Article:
“State your business,” Halona gruffed out. And why did those blasted dogs stop barking? she mused, silently noting how docile her animals were behaving around the man’s feet.

Halona had never known for Aponi, Elan, and Jacy to get so quiet so soon in the presence of a stranger. The only people they didn’t continuously bark at were those they knew, with the exception of her uncle. Halona’s dogs had never liked Uncle Eamon even when they were puppies. If the truth be known, she didn’t really like her uncle all that much, either.

What a welcome, Adam mused as he held both hands high in the air and followed the barrel of the rifle to its owner’s face. If only the sun was higher in the sky than he could really see how beautiful she looked in full light.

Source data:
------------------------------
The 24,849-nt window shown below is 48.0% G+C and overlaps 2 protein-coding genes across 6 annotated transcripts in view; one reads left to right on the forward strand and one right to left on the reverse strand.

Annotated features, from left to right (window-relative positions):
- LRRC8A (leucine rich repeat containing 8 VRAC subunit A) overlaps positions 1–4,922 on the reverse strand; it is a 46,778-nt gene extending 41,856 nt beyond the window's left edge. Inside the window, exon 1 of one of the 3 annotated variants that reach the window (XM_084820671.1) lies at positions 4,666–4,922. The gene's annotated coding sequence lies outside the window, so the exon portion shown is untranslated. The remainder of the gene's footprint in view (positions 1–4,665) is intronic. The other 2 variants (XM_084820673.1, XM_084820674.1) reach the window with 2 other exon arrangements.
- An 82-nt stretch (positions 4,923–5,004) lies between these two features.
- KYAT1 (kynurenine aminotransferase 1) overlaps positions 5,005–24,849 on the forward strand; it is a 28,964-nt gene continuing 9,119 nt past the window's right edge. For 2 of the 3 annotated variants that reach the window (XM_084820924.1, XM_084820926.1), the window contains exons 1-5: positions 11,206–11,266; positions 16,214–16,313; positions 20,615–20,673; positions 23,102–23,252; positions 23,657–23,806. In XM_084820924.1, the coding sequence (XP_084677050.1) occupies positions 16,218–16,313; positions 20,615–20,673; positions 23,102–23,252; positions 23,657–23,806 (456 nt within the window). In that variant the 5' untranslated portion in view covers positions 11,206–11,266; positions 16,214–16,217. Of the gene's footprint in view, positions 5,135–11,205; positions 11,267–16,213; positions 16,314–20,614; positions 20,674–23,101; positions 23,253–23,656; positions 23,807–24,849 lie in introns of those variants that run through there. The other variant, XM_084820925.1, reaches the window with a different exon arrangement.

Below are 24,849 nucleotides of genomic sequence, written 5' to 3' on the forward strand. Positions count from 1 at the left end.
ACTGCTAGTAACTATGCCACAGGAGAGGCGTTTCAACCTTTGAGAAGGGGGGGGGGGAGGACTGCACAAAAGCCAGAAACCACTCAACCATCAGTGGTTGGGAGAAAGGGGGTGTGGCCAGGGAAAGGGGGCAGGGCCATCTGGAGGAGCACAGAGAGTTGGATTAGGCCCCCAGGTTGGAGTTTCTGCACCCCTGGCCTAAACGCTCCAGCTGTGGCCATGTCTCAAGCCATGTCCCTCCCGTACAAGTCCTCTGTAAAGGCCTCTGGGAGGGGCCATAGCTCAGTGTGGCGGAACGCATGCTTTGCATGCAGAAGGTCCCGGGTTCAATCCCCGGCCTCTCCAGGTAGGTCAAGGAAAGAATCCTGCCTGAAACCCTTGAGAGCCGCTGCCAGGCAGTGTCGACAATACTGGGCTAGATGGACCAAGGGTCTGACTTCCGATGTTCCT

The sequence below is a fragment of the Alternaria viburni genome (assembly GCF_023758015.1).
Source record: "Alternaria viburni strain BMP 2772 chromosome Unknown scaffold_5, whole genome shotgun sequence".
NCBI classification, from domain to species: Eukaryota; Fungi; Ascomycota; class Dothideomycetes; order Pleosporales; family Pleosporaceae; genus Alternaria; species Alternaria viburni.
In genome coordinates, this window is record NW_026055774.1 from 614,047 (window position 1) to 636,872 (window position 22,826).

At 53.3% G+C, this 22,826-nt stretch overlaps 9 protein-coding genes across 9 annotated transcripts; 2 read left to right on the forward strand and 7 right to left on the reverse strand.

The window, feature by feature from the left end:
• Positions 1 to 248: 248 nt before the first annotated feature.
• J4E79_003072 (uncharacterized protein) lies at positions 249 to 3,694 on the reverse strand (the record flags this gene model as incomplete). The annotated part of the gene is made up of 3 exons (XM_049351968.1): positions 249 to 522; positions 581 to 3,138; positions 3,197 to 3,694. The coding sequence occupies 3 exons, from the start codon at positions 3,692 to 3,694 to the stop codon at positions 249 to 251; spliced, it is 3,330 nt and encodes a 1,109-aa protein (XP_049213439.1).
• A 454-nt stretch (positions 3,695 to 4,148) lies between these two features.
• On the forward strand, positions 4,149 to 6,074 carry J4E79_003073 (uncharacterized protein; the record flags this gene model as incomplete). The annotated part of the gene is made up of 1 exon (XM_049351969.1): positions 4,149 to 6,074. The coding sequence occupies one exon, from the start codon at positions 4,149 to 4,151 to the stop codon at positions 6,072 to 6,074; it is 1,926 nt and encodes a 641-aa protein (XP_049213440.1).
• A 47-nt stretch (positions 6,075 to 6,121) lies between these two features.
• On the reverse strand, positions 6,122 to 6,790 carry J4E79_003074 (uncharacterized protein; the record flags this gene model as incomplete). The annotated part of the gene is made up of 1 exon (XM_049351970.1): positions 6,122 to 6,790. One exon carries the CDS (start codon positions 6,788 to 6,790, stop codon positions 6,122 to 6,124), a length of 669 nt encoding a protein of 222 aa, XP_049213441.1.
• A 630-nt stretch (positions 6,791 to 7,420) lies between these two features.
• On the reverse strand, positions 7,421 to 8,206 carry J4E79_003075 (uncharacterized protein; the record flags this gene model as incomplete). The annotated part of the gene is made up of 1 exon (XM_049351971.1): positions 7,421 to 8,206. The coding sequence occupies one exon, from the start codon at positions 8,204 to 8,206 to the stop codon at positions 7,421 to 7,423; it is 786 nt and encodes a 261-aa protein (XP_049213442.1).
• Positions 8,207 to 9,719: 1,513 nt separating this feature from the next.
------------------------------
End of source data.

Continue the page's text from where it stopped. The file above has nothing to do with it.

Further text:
Adam fought not to grin at the fire blazing in Halona’s dark suspicious eyes. No doubt this unique lady would be just as fiery in other areas of her life. He planned to find out one day.

“My name is Adam Thorpe and I came looking for a job, ma’am,” Adam said with a dashing smile. He certainly looked prepared for field work in his sturdy denims, black work boots, and gray flannel shirt.

Little did Halona know, but Adam was just as prepared on the inside for outdoor labor. Not only had he read up on a farmer’s life in countless books before ever coming to Miskito, he also had those four summers on an English farm to fall back on. While in boarding school, the headmistress had repeatedly invited Adam to her family’s farm in England upon realizing that he had no real family to speak of. Adam had enjoyed those summers with the now deceased Mrs. Blair and they would always be fond memories for him.